It’s also cited in Revelations as the site of Armageddon.
After descending and ambling through the water tunnel, we left for Caesarea. We bought entry passes to the Herodian coastal amphitheater along the Med.
On the coast was an intensely creative coral palace that protruded into the sea.
Somewhat rushing, we hurried to Tishbi state Winery before it closed but we arrived to late for a wine and chocolate-tasting tour.
We were too late for a tour. Great sadness. However, we did purchase chocolates. And bread. We found the Tishbi bakery and a baker with great English said, “Bakers love working with white flour most.” We bought two loaves. He said his favorite thing to pair with bread is wine and cheese.
We returned to the coast and walked out onto a peer and found Port Cafe to be a suitable dinner spot.
Steph and I split a massive double patty burger and we delved into the bread and wine. The bread had a tough chewy crust with fluffy moist collagenic insides. The crust functioned as a sealant, like the skin of a pear or an apple, protecting the fresh airy baked sourdough inside. In the mouth, the bread drew every last drop from the saliva reserves, wherever they are. It required serious spiritual meditation to not doubt the verse “Man does not live on bread alone...”
We returned to our Airbnb where the five of us spent our last night sharing wine, chocolate, and playing Dutch Blitz and Judgment while listening to Jack Johnson.
21 Surprises From Israel
Things I did not expect and didn't see coming.
- Free shots. The three times we went out for drinks, the owners of the place gave us free rounds.
- Disorderly inconsiderate driving, parking on sidewalks. Israel makes NYC look tame. Perpetual honking. Outlandish parking. Getting cut off incessantly.
- Catholicism. I was surprised by how much people loved St. Mary. It seemed like there were more places to honor her than Jesus. I always thought she was mercifully chosen by God, just like anyone could have been chosen, and not that she was divine. It was kind of sad really.
- Wine as juice. In Israel, wine doesn't count as alcohol. Also, our waiter at Port Cafe said his favorite wine was the white one you drink first thing in the morning... Right.
- Vegetarian eating. Most of our meals were small and de-emphasized meat. Not American.
- Dead Sea anti-gravity and chemical texture. The Dead Sea was a top 5 lifetime experience for me. I couldn't believe it. It's one of those things where you laugh the whole time because it doesn't feel real.
- Not as spiritual of a trip. I was expecting to have a lot of prayer and scripture reading time on this trip. But it was more touristy, adventurous, and historical than spiritual. I have a feeling the spiritual richness is going to come from anytime I open the Bible now and recognize places I've actually experienced.
- How ultra Orthodox Jews regard other religions, including Christianity. Kind of sad, but Riley said the black-and-white dressed jews are essentially unchanged from the time when Jesus lived. Jews think of "new" religions like Islam and Christianity with very little respect. Perversions and distractions. This attitude was somewhat tangible in the museums.
- How spectacular the bread was. Israelis know how to make delicious bread.
- Jerusalem is as much of a cultural melting pot as NYC, if not more. From road signs to historical sites, so many languages were present. At the Church of Gethsamane, I counted 12 translations on a noticeboard.
- Customer service is non-existent. Servers, cashiers, drivers, retailers... are curt, distant, slow, and generally unhelpful. It was odd.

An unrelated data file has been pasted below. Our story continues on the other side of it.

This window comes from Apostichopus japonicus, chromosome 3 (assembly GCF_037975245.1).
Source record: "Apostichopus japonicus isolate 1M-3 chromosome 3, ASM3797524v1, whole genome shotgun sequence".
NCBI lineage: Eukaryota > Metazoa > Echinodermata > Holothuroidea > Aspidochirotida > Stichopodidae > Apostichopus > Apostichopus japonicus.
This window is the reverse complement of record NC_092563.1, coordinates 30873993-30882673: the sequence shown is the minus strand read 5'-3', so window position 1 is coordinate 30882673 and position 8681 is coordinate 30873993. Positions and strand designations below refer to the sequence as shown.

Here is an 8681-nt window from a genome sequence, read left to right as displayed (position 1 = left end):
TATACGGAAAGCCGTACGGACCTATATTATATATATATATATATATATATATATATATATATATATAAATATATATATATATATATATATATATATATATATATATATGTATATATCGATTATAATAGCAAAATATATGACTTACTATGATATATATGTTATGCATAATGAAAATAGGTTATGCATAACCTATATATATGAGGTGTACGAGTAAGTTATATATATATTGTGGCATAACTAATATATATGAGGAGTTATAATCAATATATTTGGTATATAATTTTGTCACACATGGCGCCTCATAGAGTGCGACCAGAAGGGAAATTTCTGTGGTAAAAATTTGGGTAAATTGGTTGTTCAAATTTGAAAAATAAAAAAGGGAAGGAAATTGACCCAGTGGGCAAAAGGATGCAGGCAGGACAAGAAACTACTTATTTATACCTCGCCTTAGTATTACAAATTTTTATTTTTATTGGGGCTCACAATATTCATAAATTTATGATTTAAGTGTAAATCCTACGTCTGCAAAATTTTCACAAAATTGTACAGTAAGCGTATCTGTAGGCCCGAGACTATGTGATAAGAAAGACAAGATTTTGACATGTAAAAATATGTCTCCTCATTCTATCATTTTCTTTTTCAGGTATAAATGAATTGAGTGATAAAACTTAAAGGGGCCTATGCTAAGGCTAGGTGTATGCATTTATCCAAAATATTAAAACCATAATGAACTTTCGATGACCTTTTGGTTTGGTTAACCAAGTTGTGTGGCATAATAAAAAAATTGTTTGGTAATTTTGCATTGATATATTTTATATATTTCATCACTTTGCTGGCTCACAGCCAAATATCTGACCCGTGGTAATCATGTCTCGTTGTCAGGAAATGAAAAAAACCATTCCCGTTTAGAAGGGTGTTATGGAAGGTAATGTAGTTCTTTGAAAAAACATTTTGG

- Cats, cats, everywhere! I liked having the friendly creatures around.
- Motorized bikes, too. Very popular.
- The incomparable nature of the trip - between mission and vacation. I have nothing to compare this trip to. I've been on a missions trip. And I've been on a cruise. Both foreign excursions, but on opposite ends of the work-and-play spectrum. This trip was more like a pilgrimage.
- The deep historicity of the Bible. It was cool to see how practical and helpful the Bible was to archeologists. It's not some fictional storybook. It's history and written by 40 authors.
- No suits or ties. Israel is a pretty casual place.
- The authenticity of the Haifa evangelical church. I loved how real the Christians were. Unlike America where it's safe and free, choosing to believe in something that more than 75% of the country hates takes guts.
- The religious menu -the similarities between Judaism and LDS, and Christianity and Islam. Growing up, I thought Christianity was the only serious religion. Everything else was... harder to believe in. The only other reasonable option was agnosticism. But in Israel, Christianity is a minority in a land full of faith and Christianity was just one of the options. And an unpopular one at that. I wasn't used to seeing my faith this way.
- What the Ba’hai religion is. Have you head your the Ba-hai religion? It's the newest kid on the block and it amalgamates all the other religions into one super-religion. It takes the good from Jesus, Muhammad, Joseph Smith, Buddha, et al. and leaves the bad. Super interesting, and universalistic, but illogical.
- The difference between Hebrew, Arabic, and Russian languages. I now can tell the difference between non-romantic language alphabets.
- The illumination of words in scripture that a cursory knowledge of Hebrew provides. For example, the word for the title of God, "Elohim" is plural because it has "im" at the end. "Har" is Hebrew for mountain. "Harim" is mountains. Elohim is plural but it's used in the singular in the Bible. Seems indicative of a triune God...
I hope you enjoyed reading this travel journal of our trip to Israel. Thanks for reading. I recommend a trip to Israel for everyone, religious and non. The history alone is worldview-expanding. The timing of this trip was perfect for me, seeing that I'm currently writing a non-fiction communication handbook about worldviews and judgmentalism. I learned a ton about humanity, diversity, and history. If anyone has any thoughts on religion, worldviews, and the big existential questions about life, I'd love to hear from you. Shalom.